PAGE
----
Fun Transfer portal and NIL Stories

Here is an excerpt from The Athletic.

For Iowa, it was yet another heartbreak in its roller-coaster relationship with Kadyn Proctor. For everyone else, it may be a warning.

The five-star offensive tackle’s decision to leave Iowa after two months so he can re-enter the transfer portal next month and rejoin Alabama had the college football world buzzing on Tuesday afternoon. Decommitments are commonplace in this sport, but rarely like this.

The Iowa native committed to the Hawkeyes in high school, flipped to Alabama on signing day, was a freshman starter for the Crimson Tide and transferred back home in January following Nick Saban’s retirement. Now he has made one of the more stunning transfer decisions of this portal cycle, a move that says plenty about the state of the sport.

Here are three takeaways on its implications for the spring portal window as well as this volatile era of roster management in college football.

Life in a portal without limits

In past years, Iowa’s coaching staff could be confident that Proctor would stay in the program until he graduates. The old transfer rules would’ve required him to sit out the 2024 season as a two-time transfer, a factor that typically motivated players to remain where they were.

In December, a federal judge in West Virginia granted a temporary restraining order (TRO) that made all multi-time transfers immediately eligible. The NCAA agreed to convert the TRO into a preliminary injunction through the end of the spring, then clarified that all multiple-time transfers in 2023-24 will be immediately eligible next year.

Thanks to that ruling, we’ve already seen more than 400 multiple-time transfers among FBS scholarship players during this cycle. Proctor will join the list when underclassmen can officially enter the portal next on April 16.

Ole Miss coach Lane Kiffin says that rule change has been a “curveball” for everyone involved in roster management. The way he sees it, the December and April transfer windows have created an environment where players are essentially on six-month deals, which is making talent retention much more challenging for coaches and collectives.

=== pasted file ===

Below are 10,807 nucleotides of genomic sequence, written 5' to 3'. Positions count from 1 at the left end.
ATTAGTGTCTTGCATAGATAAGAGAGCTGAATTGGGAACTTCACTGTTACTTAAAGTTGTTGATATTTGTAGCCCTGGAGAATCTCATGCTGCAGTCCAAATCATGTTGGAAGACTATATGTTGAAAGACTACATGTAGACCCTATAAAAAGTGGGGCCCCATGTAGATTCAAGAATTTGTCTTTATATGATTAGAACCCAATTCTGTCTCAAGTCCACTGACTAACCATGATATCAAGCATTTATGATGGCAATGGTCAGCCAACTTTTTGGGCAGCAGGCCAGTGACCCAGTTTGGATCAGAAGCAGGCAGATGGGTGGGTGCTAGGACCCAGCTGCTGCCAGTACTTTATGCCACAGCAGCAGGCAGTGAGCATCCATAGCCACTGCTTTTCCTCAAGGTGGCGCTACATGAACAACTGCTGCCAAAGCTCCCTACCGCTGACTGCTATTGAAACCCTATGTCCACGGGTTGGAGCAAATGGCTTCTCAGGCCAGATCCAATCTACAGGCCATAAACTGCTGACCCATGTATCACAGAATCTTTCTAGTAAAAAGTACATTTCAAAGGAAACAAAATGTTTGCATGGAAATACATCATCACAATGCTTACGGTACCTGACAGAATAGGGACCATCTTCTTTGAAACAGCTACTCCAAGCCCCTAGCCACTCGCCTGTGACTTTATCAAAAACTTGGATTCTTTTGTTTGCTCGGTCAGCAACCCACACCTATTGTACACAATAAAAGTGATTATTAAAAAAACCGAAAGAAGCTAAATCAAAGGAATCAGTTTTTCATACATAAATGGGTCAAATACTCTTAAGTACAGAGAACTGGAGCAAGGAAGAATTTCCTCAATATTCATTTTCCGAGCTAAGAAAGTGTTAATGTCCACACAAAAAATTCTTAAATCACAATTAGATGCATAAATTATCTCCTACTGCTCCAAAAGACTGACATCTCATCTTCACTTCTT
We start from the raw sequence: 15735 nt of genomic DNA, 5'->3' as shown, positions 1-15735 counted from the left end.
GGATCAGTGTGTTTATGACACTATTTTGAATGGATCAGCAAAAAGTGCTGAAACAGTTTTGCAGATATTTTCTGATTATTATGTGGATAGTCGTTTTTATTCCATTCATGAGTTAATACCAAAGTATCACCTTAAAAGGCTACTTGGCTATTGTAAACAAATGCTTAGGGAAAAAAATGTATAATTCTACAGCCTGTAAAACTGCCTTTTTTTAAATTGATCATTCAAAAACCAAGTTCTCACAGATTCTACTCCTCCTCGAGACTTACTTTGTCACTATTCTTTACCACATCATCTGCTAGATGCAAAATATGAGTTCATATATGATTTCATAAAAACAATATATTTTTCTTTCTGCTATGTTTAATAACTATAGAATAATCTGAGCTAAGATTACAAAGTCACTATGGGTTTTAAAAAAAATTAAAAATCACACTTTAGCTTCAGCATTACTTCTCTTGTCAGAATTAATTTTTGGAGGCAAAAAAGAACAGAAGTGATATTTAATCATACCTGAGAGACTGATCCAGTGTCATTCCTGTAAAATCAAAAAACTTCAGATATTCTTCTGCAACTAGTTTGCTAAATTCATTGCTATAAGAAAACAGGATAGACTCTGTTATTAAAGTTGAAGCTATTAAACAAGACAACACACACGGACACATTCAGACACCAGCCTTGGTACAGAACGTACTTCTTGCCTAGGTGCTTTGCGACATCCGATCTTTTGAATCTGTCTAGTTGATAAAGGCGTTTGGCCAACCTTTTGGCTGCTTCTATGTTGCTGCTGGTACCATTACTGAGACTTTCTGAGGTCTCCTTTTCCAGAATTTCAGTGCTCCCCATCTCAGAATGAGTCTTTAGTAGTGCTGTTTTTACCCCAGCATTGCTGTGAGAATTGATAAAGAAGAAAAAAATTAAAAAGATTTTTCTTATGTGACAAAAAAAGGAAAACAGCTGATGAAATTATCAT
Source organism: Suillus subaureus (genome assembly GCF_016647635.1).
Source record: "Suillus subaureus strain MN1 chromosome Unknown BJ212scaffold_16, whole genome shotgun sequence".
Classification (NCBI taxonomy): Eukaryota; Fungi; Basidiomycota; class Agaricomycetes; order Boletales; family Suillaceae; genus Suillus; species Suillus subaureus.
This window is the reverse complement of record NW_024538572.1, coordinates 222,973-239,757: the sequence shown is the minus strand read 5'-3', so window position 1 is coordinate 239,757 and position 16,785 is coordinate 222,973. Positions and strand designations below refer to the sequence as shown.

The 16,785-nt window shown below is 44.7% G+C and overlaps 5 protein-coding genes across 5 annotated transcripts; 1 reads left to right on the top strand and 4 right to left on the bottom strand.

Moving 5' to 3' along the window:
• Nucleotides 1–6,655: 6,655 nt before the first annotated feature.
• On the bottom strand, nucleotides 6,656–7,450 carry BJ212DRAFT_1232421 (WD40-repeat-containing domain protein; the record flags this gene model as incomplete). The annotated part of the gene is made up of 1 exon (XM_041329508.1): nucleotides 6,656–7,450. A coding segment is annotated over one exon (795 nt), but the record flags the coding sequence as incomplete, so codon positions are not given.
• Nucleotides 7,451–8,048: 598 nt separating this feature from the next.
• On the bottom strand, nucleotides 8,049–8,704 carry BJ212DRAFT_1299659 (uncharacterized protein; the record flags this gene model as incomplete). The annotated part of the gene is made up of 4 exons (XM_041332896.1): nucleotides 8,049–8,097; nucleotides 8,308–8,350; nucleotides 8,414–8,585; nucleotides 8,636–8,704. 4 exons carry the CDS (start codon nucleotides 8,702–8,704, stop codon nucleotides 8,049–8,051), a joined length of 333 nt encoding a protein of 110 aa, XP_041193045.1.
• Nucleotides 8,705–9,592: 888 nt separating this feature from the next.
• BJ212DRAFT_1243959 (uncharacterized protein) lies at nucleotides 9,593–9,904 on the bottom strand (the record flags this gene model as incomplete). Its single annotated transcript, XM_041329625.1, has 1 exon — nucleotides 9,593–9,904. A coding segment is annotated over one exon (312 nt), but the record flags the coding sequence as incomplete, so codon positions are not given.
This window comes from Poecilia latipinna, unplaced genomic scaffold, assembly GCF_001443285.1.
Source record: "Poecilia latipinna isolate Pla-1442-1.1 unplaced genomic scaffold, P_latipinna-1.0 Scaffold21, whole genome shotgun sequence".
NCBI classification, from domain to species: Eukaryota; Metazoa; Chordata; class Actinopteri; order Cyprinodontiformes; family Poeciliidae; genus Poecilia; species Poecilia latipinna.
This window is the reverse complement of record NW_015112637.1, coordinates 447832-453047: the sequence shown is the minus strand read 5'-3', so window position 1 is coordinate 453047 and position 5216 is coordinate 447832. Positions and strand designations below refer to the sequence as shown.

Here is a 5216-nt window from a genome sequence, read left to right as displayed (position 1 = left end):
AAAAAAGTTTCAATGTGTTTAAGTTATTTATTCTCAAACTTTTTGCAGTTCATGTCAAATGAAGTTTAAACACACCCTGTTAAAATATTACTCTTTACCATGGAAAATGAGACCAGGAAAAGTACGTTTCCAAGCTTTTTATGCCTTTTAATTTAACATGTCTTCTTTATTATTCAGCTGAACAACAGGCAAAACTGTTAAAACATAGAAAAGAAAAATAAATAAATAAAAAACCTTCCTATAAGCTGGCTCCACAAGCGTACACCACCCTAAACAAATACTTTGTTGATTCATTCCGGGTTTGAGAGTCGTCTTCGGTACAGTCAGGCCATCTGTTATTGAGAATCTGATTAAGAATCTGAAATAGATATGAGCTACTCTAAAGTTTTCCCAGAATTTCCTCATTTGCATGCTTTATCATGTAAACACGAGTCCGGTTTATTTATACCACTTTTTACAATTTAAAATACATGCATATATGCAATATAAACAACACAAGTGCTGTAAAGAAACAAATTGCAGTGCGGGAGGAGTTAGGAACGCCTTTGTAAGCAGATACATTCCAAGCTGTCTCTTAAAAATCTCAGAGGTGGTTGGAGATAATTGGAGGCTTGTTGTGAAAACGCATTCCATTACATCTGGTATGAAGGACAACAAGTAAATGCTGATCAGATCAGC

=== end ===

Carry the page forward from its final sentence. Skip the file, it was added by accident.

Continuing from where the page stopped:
In an interview with The Athletic earlier this month, Kiffin predicted more transactions like this one were imminent.

“Watch what’s going to happen,” Kiffin said. “You’re going to have these schools getting these portal guys in January and they paid them all this money and guess what? At the end of spring, they’re going to go back in and go somewhere else and have collected that school’s money, re-upped themselves, re-marketed themselves and have never played a down for the school that paid them the money. You would never have a system like that in any professional sport ever.”

The collective problem

Donor fatigue is a legitimate concern among collectives around college sports. Schools are urging their fan bases to fund all this talent acquisition and retention. Iowa’s Swarm Collective was able to raise more than $100,000 in two days after Proctor became available.

Now that he’s already gone, it’s fair to ask: Why should fans make that investment when players can easily change their mind and bail?